Grants vs. Loans
After hunting down your transcripts, submitting an application, filling out the FAFSA, and registering for classes, it’s finally here — your Student Aid Report! Now that you know what your options are, you can start thinking about what financial aid you want to accept.
But before you accept anything, it’s important to know the difference between grants and loans. While there are many things that differentiate the two, the key difference is this:
Grants do not have to be repaid, except under certain circumstances, while loans do, and loans generally must be repaid with interest.
Okay, okay, we don’t want you to get the wrong idea about loans. When used correctly, loans can be very useful in funding your education. The key thing to remember is that once you borrow that money, you’ll have to pay it back no matter what.
If your employer is only paying for a portion of your education and you need more money to continue taking classes, this is a situation in which you might consider taking out a loan. Just remember that if you are using your education benefit, your loans may not be dispersed until later in the semester. You can talk to your Guild coach if you have questions about the timing of your loan disbursement.
Some questions to ask yourself before accepting a loan include:
- How many years will it take me to pay off this loan with my current salary?
- What compromises will I need to make in order to make monthly payments?
Another thing to keep in mind is that not all loans are created equal. Different loans have different interest rates and different repayment plans. Here are the two kinds of loans you should know about:
Direct Subsidized Loans
Who: These loans are for eligible undergraduate students who need financial help covering the cost of college.
How it Works: Your school determines the amount you can borrow, and the amount may not exceed your financial need. The U.S. Department of Education pays the interest on a Direct Subsidized Loan:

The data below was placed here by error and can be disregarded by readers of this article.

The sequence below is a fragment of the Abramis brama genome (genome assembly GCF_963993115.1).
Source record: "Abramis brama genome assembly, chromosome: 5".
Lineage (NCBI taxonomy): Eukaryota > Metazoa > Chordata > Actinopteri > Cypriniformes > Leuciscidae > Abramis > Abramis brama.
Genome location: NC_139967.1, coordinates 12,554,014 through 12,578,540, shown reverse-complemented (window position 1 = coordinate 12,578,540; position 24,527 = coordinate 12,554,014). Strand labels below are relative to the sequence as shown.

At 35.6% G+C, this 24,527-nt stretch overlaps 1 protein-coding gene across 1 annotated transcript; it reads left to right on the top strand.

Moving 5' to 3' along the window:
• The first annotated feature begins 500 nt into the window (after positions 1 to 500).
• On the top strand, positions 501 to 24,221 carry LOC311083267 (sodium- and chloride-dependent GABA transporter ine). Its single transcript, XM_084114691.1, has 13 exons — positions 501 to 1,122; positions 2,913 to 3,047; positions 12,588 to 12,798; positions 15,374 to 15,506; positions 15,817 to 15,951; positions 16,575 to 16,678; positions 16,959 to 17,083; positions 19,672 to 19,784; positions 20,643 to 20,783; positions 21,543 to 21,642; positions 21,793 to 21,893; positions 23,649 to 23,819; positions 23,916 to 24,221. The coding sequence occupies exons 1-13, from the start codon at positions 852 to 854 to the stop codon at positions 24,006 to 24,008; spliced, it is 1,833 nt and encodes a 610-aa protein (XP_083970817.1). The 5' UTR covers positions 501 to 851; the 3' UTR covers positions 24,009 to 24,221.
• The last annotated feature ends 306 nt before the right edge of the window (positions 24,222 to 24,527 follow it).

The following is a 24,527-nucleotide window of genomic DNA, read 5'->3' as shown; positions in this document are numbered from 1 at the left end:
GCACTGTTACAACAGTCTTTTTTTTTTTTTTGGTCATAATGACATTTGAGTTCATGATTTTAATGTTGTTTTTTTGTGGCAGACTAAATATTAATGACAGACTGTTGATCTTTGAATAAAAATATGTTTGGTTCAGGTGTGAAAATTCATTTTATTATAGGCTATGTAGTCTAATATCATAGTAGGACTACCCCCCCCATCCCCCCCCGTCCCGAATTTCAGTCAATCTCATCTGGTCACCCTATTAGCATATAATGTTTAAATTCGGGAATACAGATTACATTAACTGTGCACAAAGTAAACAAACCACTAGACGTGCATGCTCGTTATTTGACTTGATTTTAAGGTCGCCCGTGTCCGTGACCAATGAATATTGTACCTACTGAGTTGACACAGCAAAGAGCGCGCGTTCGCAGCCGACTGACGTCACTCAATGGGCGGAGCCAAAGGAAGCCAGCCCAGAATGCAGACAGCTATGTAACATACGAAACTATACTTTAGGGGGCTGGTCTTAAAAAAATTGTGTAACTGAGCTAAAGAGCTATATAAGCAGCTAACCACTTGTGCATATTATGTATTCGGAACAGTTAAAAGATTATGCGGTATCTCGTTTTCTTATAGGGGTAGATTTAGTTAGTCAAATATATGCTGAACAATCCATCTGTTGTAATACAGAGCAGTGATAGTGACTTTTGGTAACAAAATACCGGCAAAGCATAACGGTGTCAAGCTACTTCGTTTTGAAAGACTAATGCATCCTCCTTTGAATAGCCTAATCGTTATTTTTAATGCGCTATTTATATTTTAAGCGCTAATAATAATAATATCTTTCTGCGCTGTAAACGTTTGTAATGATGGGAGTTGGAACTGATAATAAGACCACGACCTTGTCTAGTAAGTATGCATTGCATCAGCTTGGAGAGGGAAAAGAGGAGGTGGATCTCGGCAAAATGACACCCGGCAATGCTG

- While you’re in school at least half-time
- For the first six months after you leave school (referred to as a grace period*), and
- During a period of deferment (a postponement of loan payments)
Direct Unsubsidized Loans
Who: These loans are for eligible undergraduate, graduate, and professional students — but in this case, students don’t have to have a financial need in order to be eligible.
How it Works: Your school determines the amount you can borrow based on your cost of attendance and other financial aid you receive. You’re responsible for paying the interest on a Direct Unsubsidized Loan during all periods. You’ll start accruing interest as soon as you take the loan out, and that interest will continue to grow while you’re in school. Some people find it helpful to pay off the interest each month to keep it from compounding.
Grants tend to be a little bit easier to understand than loans. As mentioned above, grants are a form of financial aid that doesn’t need to be repaid, except under certain circumstances. They are typically awarded to students with the greatest financial need.
In the past, many students have asked us why they should accept grants if their employer is paying for their entire education. Accepting grants is typically in your best interest financially and leaves more money in your employer’s budget to help other students. You can learn more in this blog post!
By accepting grant money for which you are eligible from the government, you empower your employer to help other students go back to school — which is a pretty good reason in our books.
If your employer is only paying for part of your education, grants are a fantastic way to supplement the remainder of your tuition. Here’s one of the common grants that you should know about:
Federal Pell Grant
Who: This grant is usually awarded to undergraduate students with demonstrated financial need who have not earned a bachelor’s or a professional degree.
How it Works: For the 2018-2019 award year, students receive up to $6,095 from the government (though this amount can change).
When you receive your financial aid letter from your school, be sure to read it very carefully to understand what your financial aid options are. Regardless of what types of financial aid you are granted, you need to make sure to accept the awards that you want, and decline the ones that you don’t at your university. If you skip this step, you may be automatically granted financial aid that you don’t want or miss out on an opportunity that you do want.
If you have any questions, check out studentaid.gov, or feel free to contact your education coach!
Guild Education, Inc. makes no representations or warranties about your eligibility for financial aid. Universities are solely responsible for any and all financial aid decisions. Employers are solely responsible for decisions regarding tuition benefits.